What you really need is human inspiration. I personally believe it's rather impossible for humans to construct truly alien cultures. We just dont have the imagination. Instead we construct human cultural aspects and give them alien form. This way what you really need is to figure out what human cultural aspects inspire your various species. You can convey this by making the aesthetics of the different races resemble human cultures in subtle way. For instance. The slave loving "Simini" could use roman-looking architecture in their buildings or roman-looking combat armor. Or move in phalanx formations or something. If anyone is using a zerg-rush strategy try to sneak in a reference to the D-Day landing in Normandy or something. Game music and quotes and unit greetings can help this along too. Think about star craft: This is the cinematic when completing the terran campaign in the original brood war expansion:   Look how closely it resembles the world war 2 propaganda films:   Even down to the music it's clear to see what the inspiration is.   Now think about what makes the Protoss seem noble in your eyes.   It's in their dialogue. The music. The sleek architecture of golden structures. Their tall stature. These are all how you'd make a human look proud and alien at the same time. The fact that their structures are all golden and their home planet is green makes me think of how the aztecs must have seemed to the spanish conquistadors. Alien and honorable at the same time. So my advice to you is to figure out what human cultural aspects inspire each species in your game. Then start making that the template on their cultural design as much as possible.
  4. You need help with the Writing section? I've written something but it may not be good enough yet. English isn't my native language and i'm really tired when writing this. If you can use it or parts of it go ahead. If you want me to put more work into it let me know and i'll get cracking. Writing Writing for games or, as some would call it working on the games narrative design, is perhaps one of the intuitively accessible aspects of game design, but at the same time one of the hardest parts to integrate with the rest of the development process. As a content writer you have to be intimately aware of all other aspects of game design. You can't use the common split personality or memory loss plot twist you would if you we're writing for a soap opera. The player will remember what happened last episode and will probably go out of their way to break your narrative. The narrative you want to convey has to be brought to the player through a medium that has an unprecedented level of interactivity. If your game is build around reactivity you have to think out all the options the player want to try out and how they will advance the story.   Even linear games have to be a corroborative effort between different aspects. The challanges the player faces needs to work well with the story being told. The graphics or sound may have limitations towards what kind of visuals you want. This isn't meant to discourage you from working with the narrative aspects of the game. It's just to clarify that you need lots of understanding of the entire process of creating the game. Furthermore you need to be able to communicate your ideas and material in a way that's clear enough for the rest of the team to understand and work with. Theres a lot more to writing than merely telling energetically about your great ideas.   Basically you'll want to analyse the narrative experience of games you'd like. What made you cry when a beloved side-character died? Why did you feel such hatred towards the boss at the end of the game? What was the lighting in the environment? What tracks of music was playing at the time?   All these aspects are part of the players narrative experience and are a collaborative effort between all elements of the game. The writer or narrative design is what ties it all together in a story or narrative for the player.   There is an unsurprising lack of standard and resources on how to go about writing. You can't just get J.K. Rowling to tell you what made Harry Potter great one sentence. What makes great fiction great is all of the impressions they leave with the consumer with. However it's a good idea to have a basic understanding on the workings of fiction as you would get from a decent college education. To get an understanding of the various means games can employ to convey their narratives i recommend watching this artistic analysis of the halflife 2 series: (dont really have any other ressources but this guys youtube channel is a must-see to get into the academics of storytelling in games: )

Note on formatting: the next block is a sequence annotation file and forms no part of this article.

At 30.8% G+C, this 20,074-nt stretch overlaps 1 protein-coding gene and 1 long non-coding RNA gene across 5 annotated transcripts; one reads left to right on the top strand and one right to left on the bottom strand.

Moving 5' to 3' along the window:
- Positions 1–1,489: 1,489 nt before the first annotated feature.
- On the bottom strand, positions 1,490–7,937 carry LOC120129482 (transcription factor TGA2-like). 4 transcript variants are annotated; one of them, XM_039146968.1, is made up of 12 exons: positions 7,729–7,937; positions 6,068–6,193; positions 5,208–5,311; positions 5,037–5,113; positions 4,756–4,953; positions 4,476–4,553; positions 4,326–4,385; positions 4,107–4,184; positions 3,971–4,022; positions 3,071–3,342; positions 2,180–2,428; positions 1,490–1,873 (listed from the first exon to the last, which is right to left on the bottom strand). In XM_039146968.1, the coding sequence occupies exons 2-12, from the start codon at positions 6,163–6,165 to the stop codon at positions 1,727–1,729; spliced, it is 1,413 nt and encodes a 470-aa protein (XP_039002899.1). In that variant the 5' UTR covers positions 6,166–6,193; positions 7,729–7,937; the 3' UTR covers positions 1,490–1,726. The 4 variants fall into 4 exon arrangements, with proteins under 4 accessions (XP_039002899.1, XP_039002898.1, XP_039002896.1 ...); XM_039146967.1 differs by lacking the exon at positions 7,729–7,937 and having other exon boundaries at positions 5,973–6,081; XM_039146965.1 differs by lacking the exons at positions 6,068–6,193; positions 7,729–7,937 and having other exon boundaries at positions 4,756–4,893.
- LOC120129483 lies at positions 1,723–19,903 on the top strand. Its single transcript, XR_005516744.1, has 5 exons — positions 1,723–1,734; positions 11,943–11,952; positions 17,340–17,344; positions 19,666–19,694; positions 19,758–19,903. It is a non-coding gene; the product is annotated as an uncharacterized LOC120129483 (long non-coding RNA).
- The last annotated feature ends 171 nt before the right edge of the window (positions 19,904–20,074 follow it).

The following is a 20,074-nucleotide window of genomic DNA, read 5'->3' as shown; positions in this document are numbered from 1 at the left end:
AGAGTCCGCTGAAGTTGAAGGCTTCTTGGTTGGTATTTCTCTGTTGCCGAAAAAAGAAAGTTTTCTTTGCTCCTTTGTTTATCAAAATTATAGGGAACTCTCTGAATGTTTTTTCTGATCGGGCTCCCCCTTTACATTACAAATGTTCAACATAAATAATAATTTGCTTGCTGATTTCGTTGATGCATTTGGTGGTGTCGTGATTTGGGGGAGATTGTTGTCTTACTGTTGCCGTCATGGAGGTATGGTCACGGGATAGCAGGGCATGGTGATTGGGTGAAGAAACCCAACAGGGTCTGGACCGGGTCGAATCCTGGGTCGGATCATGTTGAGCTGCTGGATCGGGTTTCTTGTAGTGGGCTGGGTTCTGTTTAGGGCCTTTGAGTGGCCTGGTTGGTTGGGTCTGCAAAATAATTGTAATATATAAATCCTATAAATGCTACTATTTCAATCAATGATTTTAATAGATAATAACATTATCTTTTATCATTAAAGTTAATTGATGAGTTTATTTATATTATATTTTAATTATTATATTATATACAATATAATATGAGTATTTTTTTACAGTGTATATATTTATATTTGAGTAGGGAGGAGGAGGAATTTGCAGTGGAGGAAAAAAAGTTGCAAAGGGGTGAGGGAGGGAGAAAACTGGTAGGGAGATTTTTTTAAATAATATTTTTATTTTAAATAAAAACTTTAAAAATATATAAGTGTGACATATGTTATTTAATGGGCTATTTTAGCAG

5. Journey East Beta - Browser RPG

    Like the design and looks though the interface could probably use a bit of polishing. Keep going strong!